Pretty much all automotive enthusiasts love a bespoke sports car or supercar. From the ground up they’re often scrutinized within an inch of their life. Engineers and designers argue about the tiniest details.
The suspension, the styling, and the features are all vital factors. Of course, none of those aspects may get as much attention as the engine. What happens when the exact opposite occurs? Well, that’s when we get a company where an engine is fitted to a car because it was available, not because it was a good fit. This makes us wonder, what’s the worst engine/car combo in history.
For this Question of the Day, we want some deep cuts though. Let me explain. Most people will immediately point to something like the Plymouth Prowler as a great example of an interesting car with the wrong engine. Everyone wishes that they would’ve dropped a big honking V8 under that slick bonnet. Here’s the problem though: there’s a decent argument to be had for the V6.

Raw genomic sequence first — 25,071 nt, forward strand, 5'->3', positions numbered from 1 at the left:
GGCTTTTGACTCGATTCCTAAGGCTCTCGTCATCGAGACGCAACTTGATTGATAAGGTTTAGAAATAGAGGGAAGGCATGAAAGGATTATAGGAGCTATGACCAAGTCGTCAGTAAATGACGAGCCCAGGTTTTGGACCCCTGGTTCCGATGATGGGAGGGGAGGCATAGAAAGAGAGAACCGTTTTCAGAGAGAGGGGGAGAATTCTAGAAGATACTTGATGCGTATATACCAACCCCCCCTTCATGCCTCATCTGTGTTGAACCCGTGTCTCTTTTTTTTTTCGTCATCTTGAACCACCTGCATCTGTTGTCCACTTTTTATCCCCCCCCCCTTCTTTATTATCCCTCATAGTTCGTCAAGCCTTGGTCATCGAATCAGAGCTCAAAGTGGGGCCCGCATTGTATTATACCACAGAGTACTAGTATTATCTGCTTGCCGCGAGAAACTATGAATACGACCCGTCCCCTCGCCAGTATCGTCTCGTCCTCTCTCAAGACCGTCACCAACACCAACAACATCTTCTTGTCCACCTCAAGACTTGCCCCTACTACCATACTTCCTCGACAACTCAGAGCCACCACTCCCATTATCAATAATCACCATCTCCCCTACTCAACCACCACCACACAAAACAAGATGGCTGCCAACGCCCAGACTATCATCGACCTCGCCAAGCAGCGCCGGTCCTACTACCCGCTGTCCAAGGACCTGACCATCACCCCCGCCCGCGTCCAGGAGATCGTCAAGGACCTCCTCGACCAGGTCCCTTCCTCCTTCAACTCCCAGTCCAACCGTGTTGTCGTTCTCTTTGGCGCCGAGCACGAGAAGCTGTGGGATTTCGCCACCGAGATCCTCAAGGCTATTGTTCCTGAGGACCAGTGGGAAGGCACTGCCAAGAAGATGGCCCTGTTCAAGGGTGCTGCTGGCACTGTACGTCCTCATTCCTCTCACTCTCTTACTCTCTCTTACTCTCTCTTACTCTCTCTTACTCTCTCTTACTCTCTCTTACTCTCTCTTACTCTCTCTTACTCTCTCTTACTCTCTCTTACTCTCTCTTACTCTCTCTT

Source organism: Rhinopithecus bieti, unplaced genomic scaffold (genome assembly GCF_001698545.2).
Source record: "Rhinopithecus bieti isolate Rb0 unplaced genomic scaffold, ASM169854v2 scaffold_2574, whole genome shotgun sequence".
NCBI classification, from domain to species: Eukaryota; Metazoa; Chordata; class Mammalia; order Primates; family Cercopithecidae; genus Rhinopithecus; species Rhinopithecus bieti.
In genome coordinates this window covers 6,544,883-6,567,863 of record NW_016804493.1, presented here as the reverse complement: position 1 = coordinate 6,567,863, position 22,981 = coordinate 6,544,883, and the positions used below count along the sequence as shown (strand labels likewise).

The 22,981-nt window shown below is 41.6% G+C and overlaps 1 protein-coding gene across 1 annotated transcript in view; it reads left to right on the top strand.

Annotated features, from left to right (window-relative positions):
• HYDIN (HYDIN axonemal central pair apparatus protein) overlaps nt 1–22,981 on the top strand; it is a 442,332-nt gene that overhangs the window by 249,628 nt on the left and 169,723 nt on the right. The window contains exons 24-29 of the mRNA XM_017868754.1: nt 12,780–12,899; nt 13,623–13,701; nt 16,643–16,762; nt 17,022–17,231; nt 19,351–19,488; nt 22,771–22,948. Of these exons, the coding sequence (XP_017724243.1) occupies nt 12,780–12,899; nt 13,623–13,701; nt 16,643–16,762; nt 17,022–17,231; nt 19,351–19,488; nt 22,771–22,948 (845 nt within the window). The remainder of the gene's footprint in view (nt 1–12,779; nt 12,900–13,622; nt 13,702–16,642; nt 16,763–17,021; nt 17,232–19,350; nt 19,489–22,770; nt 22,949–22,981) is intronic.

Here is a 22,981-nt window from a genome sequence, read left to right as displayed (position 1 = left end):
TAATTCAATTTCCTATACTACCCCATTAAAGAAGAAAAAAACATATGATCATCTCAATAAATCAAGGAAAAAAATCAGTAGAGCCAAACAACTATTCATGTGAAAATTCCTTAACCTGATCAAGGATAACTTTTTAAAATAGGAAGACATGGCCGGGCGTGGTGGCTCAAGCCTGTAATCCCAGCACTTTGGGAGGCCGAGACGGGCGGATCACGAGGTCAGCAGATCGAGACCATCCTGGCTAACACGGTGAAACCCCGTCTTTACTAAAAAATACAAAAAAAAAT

Sure, the Prowler looks like a grown-up t-bucket or hot rod but it was meant to be more than that. The 3.5-liter V6 was very light and pretty powerful for its day. We all know the famous saying “simplify, then add lightness.” There’s no reason that the same logic doesn’t work with the Prowler. Still, the man who made that lightness quote famous had a hand in another obvious choice for this award.
That man was Colin Chapman, the founder of Lotus. And he was the same guy that signed on to help John DeLorean create the DMC-12. That’s the same DMC-12 with the notoriously weak Peugeot Renault-Volvo V6. The car wasn’t wildly heavy, tipping the scales at just 2,800 pounds (1,270 kg), but it certainly needed more than the 130-horsepower its engine developed. Those gullwing doors simply wrote a check that the powertrain couldn’t cash.
What else can you think of? Which engines were far too good for the cars that they came in? What cars deserved far better motors than they ever received? Let us know in the comments below.